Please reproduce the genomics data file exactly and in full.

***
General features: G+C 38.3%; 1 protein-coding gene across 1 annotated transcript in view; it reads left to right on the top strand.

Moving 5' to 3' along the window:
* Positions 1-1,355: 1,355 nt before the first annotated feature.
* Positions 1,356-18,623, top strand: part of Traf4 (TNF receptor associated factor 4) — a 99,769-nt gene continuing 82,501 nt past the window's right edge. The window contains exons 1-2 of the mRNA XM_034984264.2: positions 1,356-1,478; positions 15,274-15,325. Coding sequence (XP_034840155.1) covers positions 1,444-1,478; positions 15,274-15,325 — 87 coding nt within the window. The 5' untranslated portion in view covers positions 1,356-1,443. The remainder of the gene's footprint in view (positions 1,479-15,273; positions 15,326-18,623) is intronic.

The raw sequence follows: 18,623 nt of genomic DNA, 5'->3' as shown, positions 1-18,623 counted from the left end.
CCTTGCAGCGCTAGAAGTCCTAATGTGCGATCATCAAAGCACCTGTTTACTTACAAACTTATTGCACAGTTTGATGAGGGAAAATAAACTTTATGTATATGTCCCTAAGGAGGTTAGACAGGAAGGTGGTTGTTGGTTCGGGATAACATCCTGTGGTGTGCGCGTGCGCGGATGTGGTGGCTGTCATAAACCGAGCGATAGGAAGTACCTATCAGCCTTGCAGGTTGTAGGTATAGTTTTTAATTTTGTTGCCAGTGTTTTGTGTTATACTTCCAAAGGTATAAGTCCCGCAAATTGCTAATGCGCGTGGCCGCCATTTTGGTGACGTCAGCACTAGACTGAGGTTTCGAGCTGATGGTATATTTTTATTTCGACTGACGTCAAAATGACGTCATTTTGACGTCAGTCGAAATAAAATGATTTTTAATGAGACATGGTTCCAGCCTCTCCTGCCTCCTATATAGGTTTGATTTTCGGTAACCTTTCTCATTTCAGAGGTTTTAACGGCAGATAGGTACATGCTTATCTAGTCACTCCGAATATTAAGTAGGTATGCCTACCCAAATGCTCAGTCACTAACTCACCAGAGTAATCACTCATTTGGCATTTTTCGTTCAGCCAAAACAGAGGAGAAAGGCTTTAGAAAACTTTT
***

General features: G+C 38.3%; 1 protein-coding gene across 1 annotated transcript in view; it reads left to right on the top strand.

Moving 5' to 3' along the window:
* Positions 1-1,355: 1,355 nt before the first annotated feature.
* Positions 1,356-18,623, top strand: part of Traf4 (TNF receptor associated factor 4) — a 99,769-nt gene continuing 82,501 nt past the window's right edge. The window contains exons 1-2 of the mRNA XM_034984264.2: positions 1,356-1,478; positions 15,274-15,325. Coding sequence (XP_034840155.1) covers positions 1,444-1,478; positions 15,274-15,325 — 87 coding nt within the window. The 5' untranslated portion in view covers positions 1,356-1,443. The remainder of the gene's footprint in view (positions 1,479-15,273; positions 15,326-18,623) is intronic.

The raw sequence follows: 18,623 nt of genomic DNA, 5'->3' as shown, positions 1-18,623 counted from the left end.
CCTTGCAGCGCTAGAAGTCCTAATGTGCGATCATCAAAGCACCTGTTTACTTACAAACTTATTGCACAGTTTGATGAGGGAAAATAAACTTTATGTATATGTCCCTAAGGAGGTTAGACAGGAAGGTGGTTGTTGGTTCGGGATAACATCCTGTGGTGTGCGCGTGCGCGGATGTGGTGGCTGTCATAAACCGAGCGATAGGAAGTACCTATCAGCCTTGCAGGTTGTAGGTATAGTTTTTAATTTTGTTGCCAGTGTTTTGTGTTATACTTCCAAAGGTATAAGTCCCGCAAATTGCTAATGCGCGTGGCCGCCATTTTGGTGACGTCAGCACTAGACTGAGGTTTCGAGCTGATGGTATATTTTTATTTCGACTGACGTCAAAATGACGTCATTTTGACGTCAGTCGAAATAAAATGATTTTTAATGAGACATGGTTCCAGCCTCTCCTGCCTCCTATATAGGTTTGATTTTCGGTAACCTTTCTCATTTCAGAGGTTTTAACGGCAGATAGGTACATGCTTATCTAGTCACTCCGAATATTAAGTAGGTATGCCTACCCAAATGCTCAGTCACTAACTCACCAGAGTAATCACTCATTTGGCATTTTTCGTTCAGCCAAAACAGAGGAGAAAGGCTTTAGAAAACTTTT